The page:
So just talking, chest beating and vowing to take stern action against the corrupt and the law breakers, with an ‘Iron Hand” is not going to make any difference and the curse of corruption is more deep rooted than before. In spite of civil and military governments, corruption has thrived and has now spread its poisonous tentacles into every section of society and government.
Therefore if the government is really determined to root out corruption, then it must introduce a zero-tolerance, anti-corruption policy, under which all are held accountable, starting from the very top.
In his recent article, ‘Curse of Corruption’ in the News, (http://www.thenews.com.pk/Todays-News-9-209869-Curse-of-corruption), my friend, Ikram Sehgal has written:
“Lack of coordination and conflicting mandates between the different actors, business, government and civil society – reduce the effectiveness of anti-corruption and transparency measures.”
While the Asian Development Bank has warned that the new IMP program is at risk, as “most of the required reforms have political and governance dimensions which posed formidable barriers in the past”.
ADB has also stated that the greatest barrier is, “The unwillingness of the ruling elite to tax the rich and powerful. The second is the patronage-based personalized style of governance”.
Therefore, unless the unless PML-N government breaks the old moulds of governance and introduce the much needed changes and reforms prepared by professionals, who know their business, the legacy of corruption remain will remain.
At the same time, according to latest figures compiled by the World Bank, Pakistan ranks most exposed to poverty risks among 43 countries, with the poverty rate jumping from 23.9 percent to 37.5 percent in three years. This, according to WB is “devastating".
While the CPRID study shows that 63 percent of the poor in Pakistan are in the category of 'transitory poor'. The remaining 32 percent and five percent of the population, living below the poverty line, are 'chronic' and 'extremely poor'.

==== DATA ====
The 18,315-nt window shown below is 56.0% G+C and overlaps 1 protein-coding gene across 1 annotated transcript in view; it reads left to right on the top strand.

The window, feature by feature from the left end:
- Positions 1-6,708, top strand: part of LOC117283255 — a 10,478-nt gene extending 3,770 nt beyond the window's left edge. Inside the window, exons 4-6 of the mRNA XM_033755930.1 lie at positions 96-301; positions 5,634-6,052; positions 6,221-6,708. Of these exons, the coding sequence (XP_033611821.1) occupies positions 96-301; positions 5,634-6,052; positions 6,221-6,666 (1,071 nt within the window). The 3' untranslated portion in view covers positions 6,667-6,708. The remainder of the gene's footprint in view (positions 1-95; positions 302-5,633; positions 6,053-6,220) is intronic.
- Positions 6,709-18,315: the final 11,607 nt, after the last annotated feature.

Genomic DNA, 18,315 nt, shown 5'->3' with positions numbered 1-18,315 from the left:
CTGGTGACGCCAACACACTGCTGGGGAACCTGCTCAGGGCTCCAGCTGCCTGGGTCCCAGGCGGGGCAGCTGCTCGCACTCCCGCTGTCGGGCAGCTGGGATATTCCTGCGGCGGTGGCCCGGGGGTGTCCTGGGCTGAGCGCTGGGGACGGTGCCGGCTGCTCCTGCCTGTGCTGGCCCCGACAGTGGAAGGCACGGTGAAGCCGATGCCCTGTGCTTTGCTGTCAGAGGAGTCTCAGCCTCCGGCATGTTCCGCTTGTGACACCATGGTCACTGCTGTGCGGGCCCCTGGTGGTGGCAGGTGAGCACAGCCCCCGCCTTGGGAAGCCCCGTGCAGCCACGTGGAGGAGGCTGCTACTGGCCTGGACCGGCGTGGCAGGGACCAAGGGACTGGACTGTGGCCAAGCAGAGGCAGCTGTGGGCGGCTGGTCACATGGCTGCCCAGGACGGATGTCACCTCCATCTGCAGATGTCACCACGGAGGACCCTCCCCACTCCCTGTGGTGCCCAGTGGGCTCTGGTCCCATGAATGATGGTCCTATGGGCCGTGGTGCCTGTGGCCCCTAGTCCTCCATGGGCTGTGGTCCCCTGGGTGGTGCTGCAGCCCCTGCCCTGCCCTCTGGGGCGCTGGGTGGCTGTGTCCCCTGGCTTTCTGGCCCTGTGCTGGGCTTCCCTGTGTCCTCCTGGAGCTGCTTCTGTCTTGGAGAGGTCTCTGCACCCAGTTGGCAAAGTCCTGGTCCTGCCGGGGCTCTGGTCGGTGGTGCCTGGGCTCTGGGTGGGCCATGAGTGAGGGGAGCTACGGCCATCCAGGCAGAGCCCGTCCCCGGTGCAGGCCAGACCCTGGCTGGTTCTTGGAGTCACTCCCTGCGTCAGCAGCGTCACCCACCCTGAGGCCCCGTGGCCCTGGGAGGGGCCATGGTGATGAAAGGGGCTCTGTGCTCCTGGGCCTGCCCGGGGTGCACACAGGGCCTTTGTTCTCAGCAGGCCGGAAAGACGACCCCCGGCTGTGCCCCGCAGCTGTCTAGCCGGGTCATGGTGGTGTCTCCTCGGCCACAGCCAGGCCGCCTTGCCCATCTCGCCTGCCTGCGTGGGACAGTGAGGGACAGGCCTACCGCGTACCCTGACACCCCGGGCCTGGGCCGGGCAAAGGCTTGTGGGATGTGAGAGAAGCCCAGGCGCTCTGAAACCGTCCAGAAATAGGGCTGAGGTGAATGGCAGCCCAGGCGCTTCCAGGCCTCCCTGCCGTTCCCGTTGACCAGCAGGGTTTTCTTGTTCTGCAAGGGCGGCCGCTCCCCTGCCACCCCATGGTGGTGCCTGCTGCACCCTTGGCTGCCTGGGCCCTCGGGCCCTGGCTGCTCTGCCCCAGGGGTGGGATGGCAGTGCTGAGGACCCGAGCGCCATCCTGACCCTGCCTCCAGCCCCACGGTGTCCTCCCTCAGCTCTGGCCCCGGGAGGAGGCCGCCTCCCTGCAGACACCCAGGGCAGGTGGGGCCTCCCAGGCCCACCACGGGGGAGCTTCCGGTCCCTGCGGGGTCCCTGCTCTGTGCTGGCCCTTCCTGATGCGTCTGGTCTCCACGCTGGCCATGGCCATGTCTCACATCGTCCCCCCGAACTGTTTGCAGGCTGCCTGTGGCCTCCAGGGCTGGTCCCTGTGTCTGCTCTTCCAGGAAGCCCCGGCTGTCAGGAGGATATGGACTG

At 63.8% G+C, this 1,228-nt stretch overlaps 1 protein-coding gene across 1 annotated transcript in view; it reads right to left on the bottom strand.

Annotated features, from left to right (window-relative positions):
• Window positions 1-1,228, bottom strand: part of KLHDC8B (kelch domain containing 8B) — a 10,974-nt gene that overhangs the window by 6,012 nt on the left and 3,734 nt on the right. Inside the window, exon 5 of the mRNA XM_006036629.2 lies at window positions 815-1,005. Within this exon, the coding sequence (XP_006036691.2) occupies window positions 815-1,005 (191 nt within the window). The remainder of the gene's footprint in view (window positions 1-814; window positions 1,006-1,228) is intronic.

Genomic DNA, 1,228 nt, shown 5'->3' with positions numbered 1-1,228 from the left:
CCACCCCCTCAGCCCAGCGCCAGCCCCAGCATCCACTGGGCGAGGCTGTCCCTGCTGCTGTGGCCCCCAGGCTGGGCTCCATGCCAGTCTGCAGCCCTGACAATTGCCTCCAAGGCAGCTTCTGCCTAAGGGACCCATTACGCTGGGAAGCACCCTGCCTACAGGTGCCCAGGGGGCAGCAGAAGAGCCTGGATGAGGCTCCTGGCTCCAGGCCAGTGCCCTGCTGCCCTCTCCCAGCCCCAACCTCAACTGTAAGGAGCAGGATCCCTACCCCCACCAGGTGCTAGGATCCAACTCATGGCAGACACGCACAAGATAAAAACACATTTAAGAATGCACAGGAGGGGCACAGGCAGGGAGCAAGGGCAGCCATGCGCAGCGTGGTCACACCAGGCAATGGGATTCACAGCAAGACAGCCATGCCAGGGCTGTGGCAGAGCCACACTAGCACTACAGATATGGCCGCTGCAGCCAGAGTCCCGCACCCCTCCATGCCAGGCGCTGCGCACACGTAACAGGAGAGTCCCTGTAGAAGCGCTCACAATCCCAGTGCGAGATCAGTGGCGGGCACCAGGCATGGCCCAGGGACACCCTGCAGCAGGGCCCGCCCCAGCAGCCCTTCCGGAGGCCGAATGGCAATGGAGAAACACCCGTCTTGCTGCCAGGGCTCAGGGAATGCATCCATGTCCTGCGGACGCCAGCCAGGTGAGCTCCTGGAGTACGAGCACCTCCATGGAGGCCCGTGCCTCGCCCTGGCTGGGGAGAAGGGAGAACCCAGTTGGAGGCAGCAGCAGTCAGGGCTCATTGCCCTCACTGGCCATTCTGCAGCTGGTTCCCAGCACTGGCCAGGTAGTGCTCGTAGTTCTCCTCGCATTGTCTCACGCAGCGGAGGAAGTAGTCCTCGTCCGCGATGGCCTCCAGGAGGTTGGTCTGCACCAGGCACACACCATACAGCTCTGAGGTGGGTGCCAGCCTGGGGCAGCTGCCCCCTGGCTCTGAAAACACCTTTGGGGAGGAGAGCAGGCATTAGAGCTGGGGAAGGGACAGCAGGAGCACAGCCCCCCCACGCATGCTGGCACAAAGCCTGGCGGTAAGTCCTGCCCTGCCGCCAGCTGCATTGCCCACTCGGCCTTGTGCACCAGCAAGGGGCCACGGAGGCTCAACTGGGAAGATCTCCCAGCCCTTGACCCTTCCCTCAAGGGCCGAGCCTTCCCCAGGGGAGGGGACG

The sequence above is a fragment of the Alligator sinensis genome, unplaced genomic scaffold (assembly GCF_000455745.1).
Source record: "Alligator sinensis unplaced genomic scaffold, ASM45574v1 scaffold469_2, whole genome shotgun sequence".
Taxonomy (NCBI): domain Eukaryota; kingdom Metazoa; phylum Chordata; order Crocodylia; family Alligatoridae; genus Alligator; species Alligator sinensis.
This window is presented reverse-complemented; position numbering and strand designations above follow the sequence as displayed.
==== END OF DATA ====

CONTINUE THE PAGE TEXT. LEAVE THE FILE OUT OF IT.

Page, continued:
The chronic and extremely poor households are those that are always below the poverty line during a defined period. Such a wide gap between the Haves and the Have Not’s is a ticking time-bomb which could explode with devastating consequences.
Under these circumstances, Pakistan is unlikely to attract large-scale private sector foreign investment now or in the foreseeable future, given its precarious security situation and a weak state with dysfunctional institutions.
In the last five months, Mr. Sharif has had the opportunity to launch important economic, social and security reforms in the country, but seems to have lacked the political will or the courage to do so.
So unless the government gets its act together, retires the present lot surrounding the PM and appoint a clear headed Foreign Minister, a sound national Security Adviser and a Finance Minister, who is an economist and is well versed on the current problems and hardships facing the common man, the situation will not change. All these appointments must be made on merits only and should be of men who are capable of tackling these issues that are frustrating the majority of the citizens.
If the PML-N government does not take these corrective actions, then it might not be able to finish its five year term.
n The writer can be reached at firstname.lastname@example.org